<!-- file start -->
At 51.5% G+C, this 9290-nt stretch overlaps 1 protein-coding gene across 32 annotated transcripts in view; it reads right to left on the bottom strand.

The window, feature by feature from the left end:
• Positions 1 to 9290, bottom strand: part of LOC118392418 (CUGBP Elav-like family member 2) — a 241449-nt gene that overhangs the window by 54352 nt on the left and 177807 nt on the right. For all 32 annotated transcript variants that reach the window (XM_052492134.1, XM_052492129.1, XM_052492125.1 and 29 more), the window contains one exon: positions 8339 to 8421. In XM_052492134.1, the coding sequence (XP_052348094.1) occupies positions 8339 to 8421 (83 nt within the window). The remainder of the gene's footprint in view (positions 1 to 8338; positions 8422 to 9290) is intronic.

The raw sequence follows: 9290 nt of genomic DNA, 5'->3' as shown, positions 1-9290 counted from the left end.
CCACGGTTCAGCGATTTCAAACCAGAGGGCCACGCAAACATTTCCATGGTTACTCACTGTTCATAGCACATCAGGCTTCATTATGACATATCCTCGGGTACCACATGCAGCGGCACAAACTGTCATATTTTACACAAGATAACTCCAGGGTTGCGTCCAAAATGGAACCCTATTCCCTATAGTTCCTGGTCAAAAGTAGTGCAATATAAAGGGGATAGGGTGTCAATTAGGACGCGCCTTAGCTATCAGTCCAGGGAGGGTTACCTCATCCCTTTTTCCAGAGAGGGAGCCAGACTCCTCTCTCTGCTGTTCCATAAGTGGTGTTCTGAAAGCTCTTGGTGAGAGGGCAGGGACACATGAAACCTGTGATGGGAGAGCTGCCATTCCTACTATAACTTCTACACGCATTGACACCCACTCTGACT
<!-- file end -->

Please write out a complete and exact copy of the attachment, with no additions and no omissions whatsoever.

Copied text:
At 51.5% G+C, this 9290-nt stretch overlaps 1 protein-coding gene across 32 annotated transcripts in view; it reads right to left on the bottom strand.

The window, feature by feature from the left end:
• Positions 1 to 9290, bottom strand: part of LOC118392418 (CUGBP Elav-like family member 2) — a 241449-nt gene that overhangs the window by 54352 nt on the left and 177807 nt on the right. For all 32 annotated transcript variants that reach the window (XM_052492134.1, XM_052492129.1, XM_052492125.1 and 29 more), the window contains one exon: positions 8339 to 8421. In XM_052492134.1, the coding sequence (XP_052348094.1) occupies positions 8339 to 8421 (83 nt within the window). The remainder of the gene's footprint in view (positions 1 to 8338; positions 8422 to 9290) is intronic.

The raw sequence follows: 9290 nt of genomic DNA, 5'->3' as shown, positions 1-9290 counted from the left end.
CCACGGTTCAGCGATTTCAAACCAGAGGGCCACGCAAACATTTCCATGGTTACTCACTGTTCATAGCACATCAGGCTTCATTATGACATATCCTCGGGTACCACATGCAGCGGCACAAACTGTCATATTTTACACAAGATAACTCCAGGGTTGCGTCCAAAATGGAACCCTATTCCCTATAGTTCCTGGTCAAAAGTAGTGCAATATAAAGGGGATAGGGTGTCAATTAGGACGCGCCTTAGCTATCAGTCCAGGGAGGGTTACCTCATCCCTTTTTCCAGAGAGGGAGCCAGACTCCTCTCTCTGCTGTTCCATAAGTGGTGTTCTGAAAGCTCTTGGTGAGAGGGCAGGGACACATGAAACCTGTGATGGGAGAGCTGCCATTCCTACTATAACTTCTACACGCATTGACACCCACTCTGACT